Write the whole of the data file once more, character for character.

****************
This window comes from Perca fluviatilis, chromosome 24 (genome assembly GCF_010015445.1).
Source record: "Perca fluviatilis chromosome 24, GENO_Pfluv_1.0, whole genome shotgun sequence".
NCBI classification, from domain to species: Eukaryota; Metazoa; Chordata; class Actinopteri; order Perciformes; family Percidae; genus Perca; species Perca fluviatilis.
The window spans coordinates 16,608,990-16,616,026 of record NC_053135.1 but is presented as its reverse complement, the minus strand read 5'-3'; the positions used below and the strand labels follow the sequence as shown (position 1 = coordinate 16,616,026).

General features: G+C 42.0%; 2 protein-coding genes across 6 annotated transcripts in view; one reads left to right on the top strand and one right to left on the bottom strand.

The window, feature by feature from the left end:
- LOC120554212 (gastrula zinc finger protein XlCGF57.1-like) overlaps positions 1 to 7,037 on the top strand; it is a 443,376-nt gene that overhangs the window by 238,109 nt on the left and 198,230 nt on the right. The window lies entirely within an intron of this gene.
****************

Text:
This window comes from Perca fluviatilis, chromosome 24 (genome assembly GCF_010015445.1).
Source record: "Perca fluviatilis chromosome 24, GENO_Pfluv_1.0, whole genome shotgun sequence".
NCBI classification, from domain to species: Eukaryota; Metazoa; Chordata; class Actinopteri; order Perciformes; family Percidae; genus Perca; species Perca fluviatilis.
The window spans coordinates 16,608,990-16,616,026 of record NC_053135.1 but is presented as its reverse complement, the minus strand read 5'-3'; the positions used below and the strand labels follow the sequence as shown (position 1 = coordinate 16,616,026).

General features: G+C 42.0%; 2 protein-coding genes across 6 annotated transcripts in view; one reads left to right on the top strand and one right to left on the bottom strand.

The window, feature by feature from the left end:
- LOC120554212 (gastrula zinc finger protein XlCGF57.1-like) overlaps positions 1 to 7,037 on the top strand; it is a 443,376-nt gene that overhangs the window by 238,109 nt on the left and 198,230 nt on the right. The window lies entirely within an intron of this gene.